Having dealt with the leaf succulents in Chapter 9 and the stem succulents in Chapter 15, we are left with a number of dwarf, shrubby, intensely xerophytic caudiciform Othonnas. In some the swollen organ is almost or wholly below soil level; in others there are aerial branches. These are best thought of as connoisseur plants: not the easiest things to keep for long periods and all with rather over-familiar small yellow flower heads (red in O. cakilefolia). The most interesting are O. euphorbioides (21.12), with cactus-like clusters of often forking thorns, and O. herrei, a rarity with corallike tubercled branches (21.10). Othonnas come into leaf about November in Europe and are best put on a light, warm, top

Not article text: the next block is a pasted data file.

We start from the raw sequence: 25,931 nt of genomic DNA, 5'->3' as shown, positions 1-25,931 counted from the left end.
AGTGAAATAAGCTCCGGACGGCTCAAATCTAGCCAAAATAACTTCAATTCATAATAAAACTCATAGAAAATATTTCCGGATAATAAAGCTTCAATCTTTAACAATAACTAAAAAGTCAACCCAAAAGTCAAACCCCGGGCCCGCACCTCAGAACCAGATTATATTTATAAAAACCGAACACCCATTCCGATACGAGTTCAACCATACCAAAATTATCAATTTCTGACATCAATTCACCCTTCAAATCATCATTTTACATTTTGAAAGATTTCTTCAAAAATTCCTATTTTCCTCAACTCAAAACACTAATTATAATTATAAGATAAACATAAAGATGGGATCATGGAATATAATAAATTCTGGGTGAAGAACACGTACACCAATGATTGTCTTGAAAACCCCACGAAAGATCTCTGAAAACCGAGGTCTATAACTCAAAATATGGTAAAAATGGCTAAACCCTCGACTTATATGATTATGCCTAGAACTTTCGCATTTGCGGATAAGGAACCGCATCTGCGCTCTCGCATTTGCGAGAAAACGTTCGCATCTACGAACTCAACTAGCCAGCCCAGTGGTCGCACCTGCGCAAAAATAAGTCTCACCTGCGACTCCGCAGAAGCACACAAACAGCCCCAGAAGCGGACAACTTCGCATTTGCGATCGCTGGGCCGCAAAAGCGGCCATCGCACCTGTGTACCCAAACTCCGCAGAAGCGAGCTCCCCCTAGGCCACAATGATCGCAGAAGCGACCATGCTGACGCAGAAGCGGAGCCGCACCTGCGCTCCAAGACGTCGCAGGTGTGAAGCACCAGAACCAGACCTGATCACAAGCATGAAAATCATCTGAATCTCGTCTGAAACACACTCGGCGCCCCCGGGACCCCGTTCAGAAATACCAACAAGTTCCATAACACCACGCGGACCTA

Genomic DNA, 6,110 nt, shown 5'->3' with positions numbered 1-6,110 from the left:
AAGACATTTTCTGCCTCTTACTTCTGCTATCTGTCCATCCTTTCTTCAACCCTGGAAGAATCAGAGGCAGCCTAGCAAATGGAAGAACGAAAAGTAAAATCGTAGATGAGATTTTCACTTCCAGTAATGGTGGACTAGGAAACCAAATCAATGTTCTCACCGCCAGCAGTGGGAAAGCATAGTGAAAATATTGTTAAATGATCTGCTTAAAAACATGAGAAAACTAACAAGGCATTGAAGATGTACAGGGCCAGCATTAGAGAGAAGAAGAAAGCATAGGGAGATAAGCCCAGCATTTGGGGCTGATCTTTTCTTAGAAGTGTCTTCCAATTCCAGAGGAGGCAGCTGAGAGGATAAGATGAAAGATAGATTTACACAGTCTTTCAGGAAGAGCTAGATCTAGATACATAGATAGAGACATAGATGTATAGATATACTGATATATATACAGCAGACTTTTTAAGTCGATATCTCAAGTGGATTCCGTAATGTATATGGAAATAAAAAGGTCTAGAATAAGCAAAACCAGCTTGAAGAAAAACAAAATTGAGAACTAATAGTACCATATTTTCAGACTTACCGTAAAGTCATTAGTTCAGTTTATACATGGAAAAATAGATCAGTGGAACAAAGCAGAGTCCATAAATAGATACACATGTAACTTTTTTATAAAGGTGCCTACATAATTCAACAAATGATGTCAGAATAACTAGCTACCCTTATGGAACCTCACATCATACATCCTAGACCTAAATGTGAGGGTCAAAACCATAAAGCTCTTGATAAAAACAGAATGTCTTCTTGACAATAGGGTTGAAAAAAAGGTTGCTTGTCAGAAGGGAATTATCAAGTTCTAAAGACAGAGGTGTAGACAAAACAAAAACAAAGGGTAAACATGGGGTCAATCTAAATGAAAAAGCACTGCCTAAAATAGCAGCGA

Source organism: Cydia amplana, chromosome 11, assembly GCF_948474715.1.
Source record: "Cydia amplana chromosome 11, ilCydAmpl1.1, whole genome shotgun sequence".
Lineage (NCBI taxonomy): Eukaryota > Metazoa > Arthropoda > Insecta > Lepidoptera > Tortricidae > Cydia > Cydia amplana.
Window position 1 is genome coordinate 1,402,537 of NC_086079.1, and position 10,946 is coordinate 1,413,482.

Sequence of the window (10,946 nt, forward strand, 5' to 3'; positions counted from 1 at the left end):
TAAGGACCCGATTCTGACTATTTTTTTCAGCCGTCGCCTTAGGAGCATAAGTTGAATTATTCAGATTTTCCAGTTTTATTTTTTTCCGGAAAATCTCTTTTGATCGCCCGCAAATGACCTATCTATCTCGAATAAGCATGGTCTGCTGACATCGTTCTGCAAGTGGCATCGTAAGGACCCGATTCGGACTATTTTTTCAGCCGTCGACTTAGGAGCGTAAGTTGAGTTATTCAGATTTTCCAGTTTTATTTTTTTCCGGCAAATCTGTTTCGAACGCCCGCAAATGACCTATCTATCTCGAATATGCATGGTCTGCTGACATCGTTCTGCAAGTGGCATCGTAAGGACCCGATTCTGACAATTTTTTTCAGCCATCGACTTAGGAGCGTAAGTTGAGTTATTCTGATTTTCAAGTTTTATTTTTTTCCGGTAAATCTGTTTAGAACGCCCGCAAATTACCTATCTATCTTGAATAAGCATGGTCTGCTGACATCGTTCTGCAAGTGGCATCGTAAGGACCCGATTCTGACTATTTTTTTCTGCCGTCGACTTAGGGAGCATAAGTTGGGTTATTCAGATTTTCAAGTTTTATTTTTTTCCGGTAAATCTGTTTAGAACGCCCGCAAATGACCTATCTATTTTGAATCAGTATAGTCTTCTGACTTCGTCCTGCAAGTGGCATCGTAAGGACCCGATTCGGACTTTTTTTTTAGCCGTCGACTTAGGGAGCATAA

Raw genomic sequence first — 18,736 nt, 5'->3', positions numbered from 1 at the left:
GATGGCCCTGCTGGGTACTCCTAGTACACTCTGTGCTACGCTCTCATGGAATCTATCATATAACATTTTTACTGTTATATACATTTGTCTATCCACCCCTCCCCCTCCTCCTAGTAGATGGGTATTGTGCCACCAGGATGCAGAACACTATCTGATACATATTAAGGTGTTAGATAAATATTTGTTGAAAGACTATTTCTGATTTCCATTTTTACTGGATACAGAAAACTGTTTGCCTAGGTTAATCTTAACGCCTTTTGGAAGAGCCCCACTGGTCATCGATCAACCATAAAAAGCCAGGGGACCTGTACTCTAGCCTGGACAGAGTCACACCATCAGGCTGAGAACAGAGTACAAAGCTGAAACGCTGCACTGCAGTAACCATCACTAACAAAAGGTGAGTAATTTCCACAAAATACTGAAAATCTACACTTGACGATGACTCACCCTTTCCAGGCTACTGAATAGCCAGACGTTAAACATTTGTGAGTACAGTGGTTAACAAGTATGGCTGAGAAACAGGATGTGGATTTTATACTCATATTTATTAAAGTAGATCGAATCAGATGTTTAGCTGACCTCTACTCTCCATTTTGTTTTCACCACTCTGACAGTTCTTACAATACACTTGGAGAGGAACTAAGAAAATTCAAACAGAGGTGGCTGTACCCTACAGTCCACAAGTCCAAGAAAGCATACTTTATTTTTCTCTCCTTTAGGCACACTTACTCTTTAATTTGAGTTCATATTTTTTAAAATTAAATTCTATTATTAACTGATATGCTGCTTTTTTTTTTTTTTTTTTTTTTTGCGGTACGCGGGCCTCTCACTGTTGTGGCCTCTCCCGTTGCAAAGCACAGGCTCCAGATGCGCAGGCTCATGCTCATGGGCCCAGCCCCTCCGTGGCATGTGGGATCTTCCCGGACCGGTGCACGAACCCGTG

Bottom (21.7): Sedum rosea in a rock crevice on the Isle olSkye. Scotland. Compare this with the robust garden-grown plant ol 10.1. It is one ol the most northerly succulents.
shelf and watered from then onwards untilafter the flowers have finished at the turn of the New Year. For the rest of the year only light sprayings are needed to prevent excessive drying out of the roots.
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